computer industry accessories are what keeps you profitable. Mark up on a
whole computer is usually in the <5% range due to stiff competition but
printer cables, ink cartridges, toner, etc are all in the 10% range. Good
salesmen will suggest buying this or that accessory with the computer they
just sold and can double their take with just a couple small ad ons. I
have send Lowes a couple e-mails asking why they don't carry accessories
and where is the straight quality lumber they advertise. They take your
zip code and send your question to the store manager closest to you who
doesn't control that aspect and he calls and apologizes but lowes as a
whole stays the same. I looked at the PC890 at lowes a couple times but
went and pair more for it at Rockler because Rockler sells accessories so
when I get around to it I can stop and get my template guides and such.
After a few trips and purchases at the big box stores you learn that they
carry lots of different items, but not always what you really need. Thee is
so much more available of greater quality or better features than what they
Few years back I visited the Pella dealer across the street from one. I
asked why I should buy from then instead of across the street. He suggested
I go see as it would just re-enforce what I was going to buy from him. Same
name, same factory, but not the same models.
Need tools? Go to Woodcraft, or Coastal Tool, or similar dealers. Same or
better prices, MUCH better selection and accessories.
I've started buying from the local Rockler store, even spent more for my 890
because I know they carry the accessories, asked them for the gripvac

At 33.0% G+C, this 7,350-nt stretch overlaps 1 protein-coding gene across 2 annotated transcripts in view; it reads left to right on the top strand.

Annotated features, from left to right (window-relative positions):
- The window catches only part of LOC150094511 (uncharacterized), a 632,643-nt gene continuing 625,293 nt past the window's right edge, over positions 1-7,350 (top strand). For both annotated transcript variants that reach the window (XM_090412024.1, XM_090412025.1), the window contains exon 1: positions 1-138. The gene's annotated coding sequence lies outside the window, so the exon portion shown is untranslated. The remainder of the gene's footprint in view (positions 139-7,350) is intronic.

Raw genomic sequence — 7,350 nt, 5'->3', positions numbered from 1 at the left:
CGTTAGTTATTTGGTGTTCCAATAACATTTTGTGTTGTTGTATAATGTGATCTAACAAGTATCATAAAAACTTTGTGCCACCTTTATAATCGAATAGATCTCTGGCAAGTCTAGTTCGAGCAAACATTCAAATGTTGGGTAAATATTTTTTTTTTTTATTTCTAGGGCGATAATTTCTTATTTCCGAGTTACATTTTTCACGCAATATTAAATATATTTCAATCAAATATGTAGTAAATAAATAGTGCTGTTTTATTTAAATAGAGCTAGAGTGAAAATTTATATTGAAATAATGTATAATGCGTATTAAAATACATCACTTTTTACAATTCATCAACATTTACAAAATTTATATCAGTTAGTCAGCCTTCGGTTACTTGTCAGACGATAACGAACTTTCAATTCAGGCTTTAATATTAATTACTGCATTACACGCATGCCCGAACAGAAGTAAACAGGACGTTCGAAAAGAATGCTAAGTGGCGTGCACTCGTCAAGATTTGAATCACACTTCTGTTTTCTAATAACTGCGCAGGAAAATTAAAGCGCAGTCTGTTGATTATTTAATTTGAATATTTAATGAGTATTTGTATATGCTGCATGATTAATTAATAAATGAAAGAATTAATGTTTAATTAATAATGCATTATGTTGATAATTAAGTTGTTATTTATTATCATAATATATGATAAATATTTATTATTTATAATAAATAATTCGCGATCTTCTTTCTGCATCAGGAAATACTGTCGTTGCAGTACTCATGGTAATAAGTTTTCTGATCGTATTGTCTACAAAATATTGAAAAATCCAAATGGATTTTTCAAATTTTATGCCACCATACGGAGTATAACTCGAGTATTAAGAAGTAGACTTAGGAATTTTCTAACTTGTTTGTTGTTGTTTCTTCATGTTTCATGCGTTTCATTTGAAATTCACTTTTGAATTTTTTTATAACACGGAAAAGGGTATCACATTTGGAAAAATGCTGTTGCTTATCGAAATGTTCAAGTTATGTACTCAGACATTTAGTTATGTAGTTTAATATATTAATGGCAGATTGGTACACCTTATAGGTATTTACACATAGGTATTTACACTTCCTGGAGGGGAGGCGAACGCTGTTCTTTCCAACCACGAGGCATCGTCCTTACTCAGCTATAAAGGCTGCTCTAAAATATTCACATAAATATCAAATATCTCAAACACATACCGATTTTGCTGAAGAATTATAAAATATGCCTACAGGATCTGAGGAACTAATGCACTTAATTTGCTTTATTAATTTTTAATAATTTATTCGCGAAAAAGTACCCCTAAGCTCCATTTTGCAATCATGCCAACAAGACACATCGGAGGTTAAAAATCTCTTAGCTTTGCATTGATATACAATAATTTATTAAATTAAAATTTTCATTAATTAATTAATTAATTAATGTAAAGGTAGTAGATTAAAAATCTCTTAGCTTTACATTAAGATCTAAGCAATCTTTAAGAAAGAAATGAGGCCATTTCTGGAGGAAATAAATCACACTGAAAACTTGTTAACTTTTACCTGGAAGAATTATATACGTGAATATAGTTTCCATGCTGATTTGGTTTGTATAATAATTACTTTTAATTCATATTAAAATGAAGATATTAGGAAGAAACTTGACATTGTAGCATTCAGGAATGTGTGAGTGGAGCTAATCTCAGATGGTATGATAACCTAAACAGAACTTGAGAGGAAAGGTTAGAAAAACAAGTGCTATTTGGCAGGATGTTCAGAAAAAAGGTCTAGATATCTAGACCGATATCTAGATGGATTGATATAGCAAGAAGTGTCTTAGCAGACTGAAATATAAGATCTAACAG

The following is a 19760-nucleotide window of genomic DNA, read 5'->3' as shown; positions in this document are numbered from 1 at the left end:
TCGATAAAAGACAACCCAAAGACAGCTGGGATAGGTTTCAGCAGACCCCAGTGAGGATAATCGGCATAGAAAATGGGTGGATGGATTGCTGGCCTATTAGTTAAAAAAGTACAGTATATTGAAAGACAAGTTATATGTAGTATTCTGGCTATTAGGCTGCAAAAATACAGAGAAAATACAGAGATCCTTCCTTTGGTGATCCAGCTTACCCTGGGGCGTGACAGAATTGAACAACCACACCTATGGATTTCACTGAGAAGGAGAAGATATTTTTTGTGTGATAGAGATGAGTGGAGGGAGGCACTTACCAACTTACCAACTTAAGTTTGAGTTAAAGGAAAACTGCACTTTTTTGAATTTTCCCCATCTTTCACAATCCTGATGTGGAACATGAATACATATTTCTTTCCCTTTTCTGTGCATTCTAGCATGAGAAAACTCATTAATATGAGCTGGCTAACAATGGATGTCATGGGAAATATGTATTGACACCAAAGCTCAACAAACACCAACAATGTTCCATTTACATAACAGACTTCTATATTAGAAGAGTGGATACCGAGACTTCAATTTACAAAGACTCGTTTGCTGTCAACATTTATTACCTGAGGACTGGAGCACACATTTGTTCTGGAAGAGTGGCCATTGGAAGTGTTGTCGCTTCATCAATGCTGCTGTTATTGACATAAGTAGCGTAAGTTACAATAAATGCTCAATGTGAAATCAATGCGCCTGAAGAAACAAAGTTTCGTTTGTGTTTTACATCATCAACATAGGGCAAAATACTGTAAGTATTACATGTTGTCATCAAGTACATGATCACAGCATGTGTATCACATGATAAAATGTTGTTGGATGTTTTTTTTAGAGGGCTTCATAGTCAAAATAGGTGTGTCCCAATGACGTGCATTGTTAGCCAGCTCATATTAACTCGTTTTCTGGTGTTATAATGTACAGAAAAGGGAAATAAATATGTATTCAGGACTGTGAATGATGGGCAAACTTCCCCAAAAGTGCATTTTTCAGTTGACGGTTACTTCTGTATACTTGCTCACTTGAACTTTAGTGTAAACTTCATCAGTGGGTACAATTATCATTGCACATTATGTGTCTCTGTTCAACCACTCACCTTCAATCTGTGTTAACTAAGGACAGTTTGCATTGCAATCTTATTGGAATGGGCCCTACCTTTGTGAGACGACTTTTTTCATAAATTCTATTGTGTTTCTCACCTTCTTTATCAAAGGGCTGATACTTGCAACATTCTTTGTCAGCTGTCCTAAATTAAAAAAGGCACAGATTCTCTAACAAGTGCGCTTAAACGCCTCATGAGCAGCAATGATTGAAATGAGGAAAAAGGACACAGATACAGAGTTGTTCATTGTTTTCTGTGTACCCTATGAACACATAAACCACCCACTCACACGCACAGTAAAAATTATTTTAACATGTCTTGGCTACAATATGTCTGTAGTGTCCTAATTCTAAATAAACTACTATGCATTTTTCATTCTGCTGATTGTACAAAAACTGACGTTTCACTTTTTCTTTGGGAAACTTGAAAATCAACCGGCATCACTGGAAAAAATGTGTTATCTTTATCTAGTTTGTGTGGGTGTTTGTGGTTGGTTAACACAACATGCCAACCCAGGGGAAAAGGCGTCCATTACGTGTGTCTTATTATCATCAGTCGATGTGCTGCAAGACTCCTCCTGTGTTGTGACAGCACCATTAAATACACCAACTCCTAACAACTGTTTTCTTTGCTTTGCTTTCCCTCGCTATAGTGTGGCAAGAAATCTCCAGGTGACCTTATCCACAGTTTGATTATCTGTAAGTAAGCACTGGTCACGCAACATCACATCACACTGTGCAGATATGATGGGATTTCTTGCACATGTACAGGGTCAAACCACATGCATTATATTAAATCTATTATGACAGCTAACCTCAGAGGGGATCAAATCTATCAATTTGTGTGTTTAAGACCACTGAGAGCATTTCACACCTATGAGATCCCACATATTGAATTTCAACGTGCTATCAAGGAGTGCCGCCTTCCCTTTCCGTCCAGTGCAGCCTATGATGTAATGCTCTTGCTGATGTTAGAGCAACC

handle, he reached around behind the display and pulled one out. I just
accepted a full time job with $BIG_BANK$ so my contracting company will be
paying me out for my unused paid time off, looks like I shall have the
plunge base soon :)
Now if I could just find a good hardware store, local ACE carries a handful
of each part buy doesn't have enough of any one thing for me to do
anything, I'm going to have to either catch the manager and see if he will
order me parts by the box or start ordering online.
*hides his viper straight bits*
What's weird to me is that my local HD sells a PC door mortise template,
but NOT an edge guide.
Seems to me most every router buyer needs an edge guide eventually, but
I've never bought anything other than a pre-hung door
One of Penn & Teller's books included a misdirection in the form of a
small pamphlet of Sci Fi stories purported to be by the "New England
Science Fiction Society" -- actually by P&T, with a "gimmick" related to
a trick in the book.
One of the punch lines: "It was SO obvious when I saw them on
television. Those men who were talking to Father were Jack Ruby and Lee
Oswald. I feel much better telling you about it . ."
P&T are FIRMLY on the side of "Oswald from the Texas Book Repository
building" and used to include a trick involving ballistics proof in
Part of the corporate insanity of today's retailing.
They put them on the shelf cause somebody convinced
a purchasing vp that they would sell MUCH better than
the Bessey products. They didn't... wrong choice...
they will probably go to the cheap chinese for a while,
then the Bessey's will make a return. The cycle seems
to be never ending.
Lowes seems to do th exact same thing....